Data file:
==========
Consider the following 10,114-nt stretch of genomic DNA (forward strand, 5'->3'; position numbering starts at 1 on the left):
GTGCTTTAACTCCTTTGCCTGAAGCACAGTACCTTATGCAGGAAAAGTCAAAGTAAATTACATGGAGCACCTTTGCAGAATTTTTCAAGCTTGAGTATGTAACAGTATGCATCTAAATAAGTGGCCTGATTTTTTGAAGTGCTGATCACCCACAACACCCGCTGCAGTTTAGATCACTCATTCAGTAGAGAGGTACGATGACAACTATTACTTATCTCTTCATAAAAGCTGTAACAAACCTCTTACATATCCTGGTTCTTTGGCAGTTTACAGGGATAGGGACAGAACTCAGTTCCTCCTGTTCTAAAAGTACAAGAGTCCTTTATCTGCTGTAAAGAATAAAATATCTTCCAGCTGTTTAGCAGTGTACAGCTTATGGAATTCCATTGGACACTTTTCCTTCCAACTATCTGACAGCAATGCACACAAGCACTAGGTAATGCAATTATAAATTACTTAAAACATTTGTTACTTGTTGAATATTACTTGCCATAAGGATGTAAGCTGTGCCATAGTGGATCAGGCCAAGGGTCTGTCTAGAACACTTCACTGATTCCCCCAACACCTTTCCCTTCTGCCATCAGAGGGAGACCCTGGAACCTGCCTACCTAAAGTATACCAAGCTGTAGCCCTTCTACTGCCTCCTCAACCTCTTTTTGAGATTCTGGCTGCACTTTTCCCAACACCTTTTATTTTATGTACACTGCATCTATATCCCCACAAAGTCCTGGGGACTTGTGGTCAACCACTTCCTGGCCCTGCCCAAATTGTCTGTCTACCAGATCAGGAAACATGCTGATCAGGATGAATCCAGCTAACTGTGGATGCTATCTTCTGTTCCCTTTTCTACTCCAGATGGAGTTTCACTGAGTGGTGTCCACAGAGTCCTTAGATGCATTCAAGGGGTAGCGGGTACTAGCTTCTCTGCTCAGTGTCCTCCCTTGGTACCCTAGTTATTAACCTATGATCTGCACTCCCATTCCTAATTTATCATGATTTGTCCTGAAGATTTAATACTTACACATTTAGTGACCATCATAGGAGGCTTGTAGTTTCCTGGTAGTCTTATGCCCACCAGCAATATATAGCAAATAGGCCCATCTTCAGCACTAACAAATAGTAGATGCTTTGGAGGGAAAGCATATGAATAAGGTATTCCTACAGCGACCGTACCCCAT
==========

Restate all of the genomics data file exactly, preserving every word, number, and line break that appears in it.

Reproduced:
Consider the following 10,114-nt stretch of genomic DNA (forward strand, 5'->3'; position numbering starts at 1 on the left):
GTGCTTTAACTCCTTTGCCTGAAGCACAGTACCTTATGCAGGAAAAGTCAAAGTAAATTACATGGAGCACCTTTGCAGAATTTTTCAAGCTTGAGTATGTAACAGTATGCATCTAAATAAGTGGCCTGATTTTTTGAAGTGCTGATCACCCACAACACCCGCTGCAGTTTAGATCACTCATTCAGTAGAGAGGTACGATGACAACTATTACTTATCTCTTCATAAAAGCTGTAACAAACCTCTTACATATCCTGGTTCTTTGGCAGTTTACAGGGATAGGGACAGAACTCAGTTCCTCCTGTTCTAAAAGTACAAGAGTCCTTTATCTGCTGTAAAGAATAAAATATCTTCCAGCTGTTTAGCAGTGTACAGCTTATGGAATTCCATTGGACACTTTTCCTTCCAACTATCTGACAGCAATGCACACAAGCACTAGGTAATGCAATTATAAATTACTTAAAACATTTGTTACTTGTTGAATATTACTTGCCATAAGGATGTAAGCTGTGCCATAGTGGATCAGGCCAAGGGTCTGTCTAGAACACTTCACTGATTCCCCCAACACCTTTCCCTTCTGCCATCAGAGGGAGACCCTGGAACCTGCCTACCTAAAGTATACCAAGCTGTAGCCCTTCTACTGCCTCCTCAACCTCTTTTTGAGATTCTGGCTGCACTTTTCCCAACACCTTTTATTTTATGTACACTGCATCTATATCCCCACAAAGTCCTGGGGACTTGTGGTCAACCACTTCCTGGCCCTGCCCAAATTGTCTGTCTACCAGATCAGGAAACATGCTGATCAGGATGAATCCAGCTAACTGTGGATGCTATCTTCTGTTCCCTTTTCTACTCCAGATGGAGTTTCACTGAGTGGTGTCCACAGAGTCCTTAGATGCATTCAAGGGGTAGCGGGTACTAGCTTCTCTGCTCAGTGTCCTCCCTTGGTACCCTAGTTATTAACCTATGATCTGCACTCCCATTCCTAATTTATCATGATTTGTCCTGAAGATTTAATACTTACACATTTAGTGACCATCATAGGAGGCTTGTAGTTTCCTGGTAGTCTTATGCCCACCAGCAATATATAGCAAATAGGCCCATCTTCAGCACTAACAAATAGTAGATGCTTTGGAGGGAAAGCATATGAATAAGGTATTCCTACAGCGACCGTACCCCAT